Four administrators from business advisory firm Deloitte were appointed to run the company’s businesses in Britain and Northern Ireland, while a Deloitte partner in the Irish Republic was appointed as receiver of Waterford Wedgwood PLC, the ultimate parent of the UK companies, and other Irish subsidiaries.
The UK joint administrators said they intended to continue to run the business as they seek a buyer. Trading in the company’s shares was suspended on the Irish Stock Exchange where they languished at just one-tenth of a euro cent.
“Waterford, Wedgwood and Royal Doulton are quintessentially classic brands that represent a high quality product which is steeped in history,” the administrators said in a statement. “The administration team will be working closely with management, customers and suppliers during this time to ensure operations continue whilst a sale of the business is sought.”
Waterford Wedgwood, which employs around 7,700 worldwide, is the latest in a burgeoning list of iconic British companies to succumb to the global economic slowdown and credit squeeze. Department store veteran Woolworths, the queen’s tailor Hardy Amies, tea and coffee merchant Whittard of Chelsea and fellow ceramics stalwart Royal Worcester and Spode have all filed for bankruptcy protection in recent months.
Wedgwood has been an iconic name in British pottery for 250 years, after its founder Josiah Wedgwood opened the first factory in Stoke-on-Trent, central England, in 1759. It began making bone china in the 19th century.
Waterford Crystal traces its lineage to a factory opened in Waterford, southeast Ireland in 1783, although that business failed in the 1850s. The brand was revived by Czech immigrant Miroslav Havel in 1947.
Waterford acquired Wedgwood in 1986 to form the present company, listing on the stock exchange and expanding overseas in the 1990s before buying fellow Stoke-on-Trent ceramics maker Royal Doulton in 2005.
Much of the business has now shifted offshore, where it employs 5,800 people, including 1,500 people at a plant in Jakarta, Indonesia, which produces most of the company’s ceramics. The majority of its crystal production has been handed to Eastern European subcontractors.
The company employs a work force just a third of that size at 1,900 in Britain, including around 600 in Stoke-on-Trent and 800 in Waterford.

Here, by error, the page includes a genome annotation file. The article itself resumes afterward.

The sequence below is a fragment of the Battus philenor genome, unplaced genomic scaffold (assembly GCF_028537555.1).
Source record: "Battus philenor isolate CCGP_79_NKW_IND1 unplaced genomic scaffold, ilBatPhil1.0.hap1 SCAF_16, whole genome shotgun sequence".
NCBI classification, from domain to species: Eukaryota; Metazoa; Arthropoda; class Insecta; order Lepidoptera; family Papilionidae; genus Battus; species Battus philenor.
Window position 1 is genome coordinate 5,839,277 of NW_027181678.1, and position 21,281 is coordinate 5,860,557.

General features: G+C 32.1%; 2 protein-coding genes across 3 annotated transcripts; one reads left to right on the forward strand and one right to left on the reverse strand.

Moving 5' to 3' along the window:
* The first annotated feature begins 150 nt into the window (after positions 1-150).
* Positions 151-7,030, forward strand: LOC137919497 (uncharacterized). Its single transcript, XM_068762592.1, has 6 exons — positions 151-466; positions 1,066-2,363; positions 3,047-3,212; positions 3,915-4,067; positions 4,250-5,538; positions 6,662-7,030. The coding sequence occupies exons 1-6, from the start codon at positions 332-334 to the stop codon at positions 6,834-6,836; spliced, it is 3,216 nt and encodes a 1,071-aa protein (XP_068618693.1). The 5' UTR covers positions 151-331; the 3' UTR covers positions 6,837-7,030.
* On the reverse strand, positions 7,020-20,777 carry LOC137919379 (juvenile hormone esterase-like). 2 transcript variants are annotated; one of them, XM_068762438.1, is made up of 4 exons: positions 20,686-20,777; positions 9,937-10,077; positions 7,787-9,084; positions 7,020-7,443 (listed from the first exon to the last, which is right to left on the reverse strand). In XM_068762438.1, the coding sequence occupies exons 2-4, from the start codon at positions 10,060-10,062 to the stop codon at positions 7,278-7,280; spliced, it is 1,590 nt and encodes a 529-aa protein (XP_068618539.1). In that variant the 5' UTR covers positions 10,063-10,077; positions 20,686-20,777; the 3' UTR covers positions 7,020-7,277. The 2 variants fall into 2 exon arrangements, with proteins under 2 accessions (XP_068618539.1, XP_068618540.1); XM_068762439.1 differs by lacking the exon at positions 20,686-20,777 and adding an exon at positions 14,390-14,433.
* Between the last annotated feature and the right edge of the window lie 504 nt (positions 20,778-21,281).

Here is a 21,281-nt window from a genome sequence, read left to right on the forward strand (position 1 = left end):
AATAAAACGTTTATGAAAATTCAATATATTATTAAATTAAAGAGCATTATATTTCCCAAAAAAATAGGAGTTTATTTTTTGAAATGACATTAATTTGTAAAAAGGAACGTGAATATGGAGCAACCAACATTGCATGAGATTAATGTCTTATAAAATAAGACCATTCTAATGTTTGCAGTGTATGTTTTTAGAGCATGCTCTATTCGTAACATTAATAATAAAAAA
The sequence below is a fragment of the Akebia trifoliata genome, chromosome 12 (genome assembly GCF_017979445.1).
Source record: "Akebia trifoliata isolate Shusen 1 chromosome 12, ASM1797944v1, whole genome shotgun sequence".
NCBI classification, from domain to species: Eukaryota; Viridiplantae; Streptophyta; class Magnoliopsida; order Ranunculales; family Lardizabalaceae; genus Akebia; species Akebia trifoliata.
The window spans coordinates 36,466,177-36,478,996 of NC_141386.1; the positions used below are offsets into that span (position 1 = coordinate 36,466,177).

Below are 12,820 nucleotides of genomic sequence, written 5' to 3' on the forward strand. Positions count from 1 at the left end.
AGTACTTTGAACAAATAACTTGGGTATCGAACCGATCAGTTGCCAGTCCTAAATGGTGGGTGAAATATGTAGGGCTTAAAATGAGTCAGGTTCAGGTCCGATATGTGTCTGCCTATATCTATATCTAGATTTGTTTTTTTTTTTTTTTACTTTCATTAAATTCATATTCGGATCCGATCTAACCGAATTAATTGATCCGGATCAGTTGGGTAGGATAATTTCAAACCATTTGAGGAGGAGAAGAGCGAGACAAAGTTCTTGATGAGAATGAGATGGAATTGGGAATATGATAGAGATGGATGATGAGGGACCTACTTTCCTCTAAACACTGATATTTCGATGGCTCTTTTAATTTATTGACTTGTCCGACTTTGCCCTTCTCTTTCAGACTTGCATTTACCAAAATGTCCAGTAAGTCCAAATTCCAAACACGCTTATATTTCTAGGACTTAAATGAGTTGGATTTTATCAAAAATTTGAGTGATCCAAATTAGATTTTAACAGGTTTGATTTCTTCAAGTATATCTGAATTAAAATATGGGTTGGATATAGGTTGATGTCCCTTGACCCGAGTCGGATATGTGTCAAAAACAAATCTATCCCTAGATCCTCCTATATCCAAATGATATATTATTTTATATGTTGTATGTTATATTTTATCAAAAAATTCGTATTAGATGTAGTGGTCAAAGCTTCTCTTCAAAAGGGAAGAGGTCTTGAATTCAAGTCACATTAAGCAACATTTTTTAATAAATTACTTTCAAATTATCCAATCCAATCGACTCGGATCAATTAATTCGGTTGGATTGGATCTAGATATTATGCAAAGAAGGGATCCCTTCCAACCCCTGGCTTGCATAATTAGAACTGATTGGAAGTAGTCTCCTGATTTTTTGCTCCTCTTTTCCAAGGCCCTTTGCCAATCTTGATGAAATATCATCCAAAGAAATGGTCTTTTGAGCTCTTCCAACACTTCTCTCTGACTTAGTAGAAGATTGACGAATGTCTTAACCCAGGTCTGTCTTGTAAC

Waterford Mayor Jack Walsh said the closure of the crystal factory would deal a cultural and psychological blow to all of Ireland, noting that the crystal plant was one of the country’s top tourist attractions and the product “ne of only a handful of iconic Irish brands”.
“Given this, it is of major strategic importance that this company not be allowed to slip into oblivion,” Walsh said.
The Deloitte administrators said the company has “benefited from significant shareholder support” in recent years as the management team tried to restructure the business.
“However, as trading conditions deteriorated, it became apparent that a restructuring of the businesses could not be achieved in an acceptable timescale,” they said in a statement.
A subsequent alternative strategy to find a buyer also failed, they added.
Waterford Wedgwood chief executive officer David Sculley said he was “disappointed” about the bankruptcy filing, but remained confident a buyer could be found.
Under the administration process, administrators are appointed to salvage as much of the company as possible for the benefit of its creditors. While they may do so by selling the company as a going concern, they can revert to a break-up to recoup as much money as possible from assets if a buyer for the whole business cannot be found.
The receivership process in Ireland follows a similar path.
Waterford Wedgwood announced last month that it had been forced to ask its chief creditors for “forbearance” because the company could no longer pay its loans on time or in full. It also revealed falling sales and increasing first-half losses, and said its survival depended on securing new investment.